As part of its tightening of regulations governing telephone sales, the Federal Trade Commission on Tuesday set out proposals for a national ‘do not call’ registry for telemarketers.
In October, FTC chairman Timothy Muris unveiled a privacy scheme dubbed the Telemarketing Sales Rule, as it sought to hand consumers greater power over sales calls made to their houses.
The new, FTC-maintained registry would enable consumers to stop most marketing calls, though they would be able to choose companies and charities whose messages they wanted to hear. It would replace the current system whereby consumers have to contact individual telemarketers to be removed from their lists.
Companies paying no heed to the registry could incur fines of up to $11,000 every time they ignore it.
However, there is some way to go before the proposal comes into force. “Consumers need to understand today’s action is the first step, commented Howard Beales, director of the Commission’s Bureau of Consumer Protection. “If adopted, it will be a while before the national ‘do not call’ registry can become a reality.”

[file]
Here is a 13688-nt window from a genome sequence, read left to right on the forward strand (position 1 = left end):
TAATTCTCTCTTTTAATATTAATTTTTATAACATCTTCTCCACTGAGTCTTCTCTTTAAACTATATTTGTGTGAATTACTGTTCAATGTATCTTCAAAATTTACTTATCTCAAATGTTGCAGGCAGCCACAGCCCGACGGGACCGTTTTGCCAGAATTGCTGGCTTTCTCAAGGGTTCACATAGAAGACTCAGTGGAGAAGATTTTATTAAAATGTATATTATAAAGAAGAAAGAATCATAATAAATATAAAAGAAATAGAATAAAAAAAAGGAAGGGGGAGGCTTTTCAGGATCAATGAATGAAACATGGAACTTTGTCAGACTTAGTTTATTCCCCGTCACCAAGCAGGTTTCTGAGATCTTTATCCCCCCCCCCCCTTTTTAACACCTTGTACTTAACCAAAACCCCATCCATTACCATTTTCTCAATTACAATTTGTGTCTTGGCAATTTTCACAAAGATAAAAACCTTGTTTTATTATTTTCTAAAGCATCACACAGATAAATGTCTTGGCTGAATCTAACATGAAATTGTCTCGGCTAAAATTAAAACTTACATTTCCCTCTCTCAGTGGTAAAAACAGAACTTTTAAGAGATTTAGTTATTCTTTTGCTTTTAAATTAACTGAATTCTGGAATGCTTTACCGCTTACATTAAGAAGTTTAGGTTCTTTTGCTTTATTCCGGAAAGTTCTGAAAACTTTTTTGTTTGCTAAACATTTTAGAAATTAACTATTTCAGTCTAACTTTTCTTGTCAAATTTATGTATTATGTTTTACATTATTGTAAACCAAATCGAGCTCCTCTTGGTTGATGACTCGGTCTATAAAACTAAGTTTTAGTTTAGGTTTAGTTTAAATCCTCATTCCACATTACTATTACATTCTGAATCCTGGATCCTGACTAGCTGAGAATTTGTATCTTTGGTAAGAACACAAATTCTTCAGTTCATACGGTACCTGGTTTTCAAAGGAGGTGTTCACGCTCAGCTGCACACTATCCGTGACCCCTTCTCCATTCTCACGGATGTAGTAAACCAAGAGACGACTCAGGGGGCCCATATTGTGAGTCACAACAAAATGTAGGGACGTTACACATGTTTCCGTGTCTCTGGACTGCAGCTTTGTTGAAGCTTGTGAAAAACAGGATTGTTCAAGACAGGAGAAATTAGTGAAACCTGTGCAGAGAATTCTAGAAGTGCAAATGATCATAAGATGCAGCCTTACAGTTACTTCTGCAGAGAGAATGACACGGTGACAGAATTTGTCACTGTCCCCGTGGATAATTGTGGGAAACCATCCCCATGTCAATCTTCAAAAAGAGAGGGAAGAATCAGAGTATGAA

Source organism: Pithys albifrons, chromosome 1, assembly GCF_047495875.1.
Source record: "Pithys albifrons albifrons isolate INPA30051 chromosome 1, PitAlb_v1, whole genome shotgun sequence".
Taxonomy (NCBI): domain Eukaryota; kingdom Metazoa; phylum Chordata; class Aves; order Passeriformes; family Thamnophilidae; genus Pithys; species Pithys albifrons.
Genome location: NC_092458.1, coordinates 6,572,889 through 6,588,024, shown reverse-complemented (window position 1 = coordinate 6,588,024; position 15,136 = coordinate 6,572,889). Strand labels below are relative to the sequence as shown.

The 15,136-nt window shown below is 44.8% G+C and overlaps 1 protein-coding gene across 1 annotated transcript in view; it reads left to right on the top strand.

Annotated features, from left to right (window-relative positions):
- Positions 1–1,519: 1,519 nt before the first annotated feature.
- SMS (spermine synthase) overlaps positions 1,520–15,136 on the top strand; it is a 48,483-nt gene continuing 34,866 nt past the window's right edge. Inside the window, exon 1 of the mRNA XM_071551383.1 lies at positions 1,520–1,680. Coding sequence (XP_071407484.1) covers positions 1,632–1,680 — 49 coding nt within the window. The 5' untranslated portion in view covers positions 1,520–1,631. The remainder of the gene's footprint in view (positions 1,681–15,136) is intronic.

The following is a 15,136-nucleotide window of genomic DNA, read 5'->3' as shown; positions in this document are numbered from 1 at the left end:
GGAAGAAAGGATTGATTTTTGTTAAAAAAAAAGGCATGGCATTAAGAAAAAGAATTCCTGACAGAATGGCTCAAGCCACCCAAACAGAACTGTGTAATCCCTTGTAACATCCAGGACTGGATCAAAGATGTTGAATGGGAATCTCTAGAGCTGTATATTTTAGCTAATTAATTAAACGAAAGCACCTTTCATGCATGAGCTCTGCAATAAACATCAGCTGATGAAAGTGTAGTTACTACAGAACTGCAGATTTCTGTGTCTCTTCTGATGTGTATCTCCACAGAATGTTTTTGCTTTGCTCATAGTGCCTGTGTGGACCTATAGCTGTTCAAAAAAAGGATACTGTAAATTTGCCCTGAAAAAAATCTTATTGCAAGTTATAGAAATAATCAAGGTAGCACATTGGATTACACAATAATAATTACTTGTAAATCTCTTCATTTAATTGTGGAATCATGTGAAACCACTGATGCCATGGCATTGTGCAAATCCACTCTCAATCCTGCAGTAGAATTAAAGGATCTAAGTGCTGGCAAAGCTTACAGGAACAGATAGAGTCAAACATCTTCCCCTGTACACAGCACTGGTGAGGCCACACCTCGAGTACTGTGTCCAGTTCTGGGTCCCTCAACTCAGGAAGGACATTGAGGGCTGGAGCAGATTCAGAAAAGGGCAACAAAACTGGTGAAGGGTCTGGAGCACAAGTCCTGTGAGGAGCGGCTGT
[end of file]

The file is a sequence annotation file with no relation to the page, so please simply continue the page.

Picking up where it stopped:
Public hearings regarding the list and other suggested reforms to the regulation of telemarketing will be held in June, and it may be a year before the commissioners vote on it.
However, industry bodies urged caution: “The government may be overstepping its boundaries by spending taxpayer dollars to limit communication that is protected by the First Amendment,” argued Direct Marketing Association president H Robert Wientzen.
News sources: New York Times; Adweek.com